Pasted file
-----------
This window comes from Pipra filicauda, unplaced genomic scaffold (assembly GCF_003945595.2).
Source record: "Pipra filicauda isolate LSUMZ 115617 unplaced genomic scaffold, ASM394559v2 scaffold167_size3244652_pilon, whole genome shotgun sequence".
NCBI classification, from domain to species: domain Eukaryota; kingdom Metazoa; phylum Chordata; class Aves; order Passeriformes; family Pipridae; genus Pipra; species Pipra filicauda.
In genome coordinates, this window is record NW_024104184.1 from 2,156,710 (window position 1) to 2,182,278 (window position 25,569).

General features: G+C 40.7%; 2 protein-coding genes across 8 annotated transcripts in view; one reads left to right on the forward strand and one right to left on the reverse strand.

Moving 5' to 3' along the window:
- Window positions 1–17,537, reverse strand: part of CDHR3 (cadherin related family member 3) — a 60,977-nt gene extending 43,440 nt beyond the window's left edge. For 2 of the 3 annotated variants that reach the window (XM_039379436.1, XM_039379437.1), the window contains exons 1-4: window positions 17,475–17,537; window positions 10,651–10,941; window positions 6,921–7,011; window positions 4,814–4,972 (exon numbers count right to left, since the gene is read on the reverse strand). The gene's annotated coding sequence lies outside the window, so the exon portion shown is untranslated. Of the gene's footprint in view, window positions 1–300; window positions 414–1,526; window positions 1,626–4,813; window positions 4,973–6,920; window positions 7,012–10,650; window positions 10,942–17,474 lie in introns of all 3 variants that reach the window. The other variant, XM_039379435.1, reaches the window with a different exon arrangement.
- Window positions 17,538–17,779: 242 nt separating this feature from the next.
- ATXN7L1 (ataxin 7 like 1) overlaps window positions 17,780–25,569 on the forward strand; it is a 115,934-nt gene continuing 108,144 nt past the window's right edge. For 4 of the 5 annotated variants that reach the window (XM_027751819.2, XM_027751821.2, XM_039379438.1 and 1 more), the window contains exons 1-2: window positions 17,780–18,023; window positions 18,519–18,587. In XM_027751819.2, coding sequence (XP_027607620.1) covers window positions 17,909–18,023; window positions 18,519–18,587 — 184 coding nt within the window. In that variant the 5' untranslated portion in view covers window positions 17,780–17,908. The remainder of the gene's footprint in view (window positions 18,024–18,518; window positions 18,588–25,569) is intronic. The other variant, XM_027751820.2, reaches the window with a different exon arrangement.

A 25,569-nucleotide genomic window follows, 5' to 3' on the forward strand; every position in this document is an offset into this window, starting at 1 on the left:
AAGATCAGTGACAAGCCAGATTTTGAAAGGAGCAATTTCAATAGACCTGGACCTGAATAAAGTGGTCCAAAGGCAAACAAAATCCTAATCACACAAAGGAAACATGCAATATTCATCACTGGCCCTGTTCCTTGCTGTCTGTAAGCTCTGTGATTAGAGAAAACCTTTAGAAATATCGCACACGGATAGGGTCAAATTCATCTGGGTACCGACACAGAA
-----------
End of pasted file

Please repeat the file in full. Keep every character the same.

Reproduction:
This window comes from Pipra filicauda, unplaced genomic scaffold (assembly GCF_003945595.2).
Source record: "Pipra filicauda isolate LSUMZ 115617 unplaced genomic scaffold, ASM394559v2 scaffold167_size3244652_pilon, whole genome shotgun sequence".
NCBI classification, from domain to species: domain Eukaryota; kingdom Metazoa; phylum Chordata; class Aves; order Passeriformes; family Pipridae; genus Pipra; species Pipra filicauda.
In genome coordinates, this window is record NW_024104184.1 from 2,156,710 (window position 1) to 2,182,278 (window position 25,569).

General features: G+C 40.7%; 2 protein-coding genes across 8 annotated transcripts in view; one reads left to right on the forward strand and one right to left on the reverse strand.

Moving 5' to 3' along the window:
- Window positions 1–17,537, reverse strand: part of CDHR3 (cadherin related family member 3) — a 60,977-nt gene extending 43,440 nt beyond the window's left edge. For 2 of the 3 annotated variants that reach the window (XM_039379436.1, XM_039379437.1), the window contains exons 1-4: window positions 17,475–17,537; window positions 10,651–10,941; window positions 6,921–7,011; window positions 4,814–4,972 (exon numbers count right to left, since the gene is read on the reverse strand). The gene's annotated coding sequence lies outside the window, so the exon portion shown is untranslated. Of the gene's footprint in view, window positions 1–300; window positions 414–1,526; window positions 1,626–4,813; window positions 4,973–6,920; window positions 7,012–10,650; window positions 10,942–17,474 lie in introns of all 3 variants that reach the window. The other variant, XM_039379435.1, reaches the window with a different exon arrangement.
- Window positions 17,538–17,779: 242 nt separating this feature from the next.
- ATXN7L1 (ataxin 7 like 1) overlaps window positions 17,780–25,569 on the forward strand; it is a 115,934-nt gene continuing 108,144 nt past the window's right edge. For 4 of the 5 annotated variants that reach the window (XM_027751819.2, XM_027751821.2, XM_039379438.1 and 1 more), the window contains exons 1-2: window positions 17,780–18,023; window positions 18,519–18,587. In XM_027751819.2, coding sequence (XP_027607620.1) covers window positions 17,909–18,023; window positions 18,519–18,587 — 184 coding nt within the window. In that variant the 5' untranslated portion in view covers window positions 17,780–17,908. The remainder of the gene's footprint in view (window positions 18,024–18,518; window positions 18,588–25,569) is intronic. The other variant, XM_027751820.2, reaches the window with a different exon arrangement.

A 25,569-nucleotide genomic window follows, 5' to 3' on the forward strand; every position in this document is an offset into this window, starting at 1 on the left:
AAGATCAGTGACAAGCCAGATTTTGAAAGGAGCAATTTCAATAGACCTGGACCTGAATAAAGTGGTCCAAAGGCAAACAAAATCCTAATCACACAAAGGAAACATGCAATATTCATCACTGGCCCTGTTCCTTGCTGTCTGTAAGCTCTGTGATTAGAGAAAACCTTTAGAAATATCGCACACGGATAGGGTCAAATTCATCTGGGTACCGACACAGAA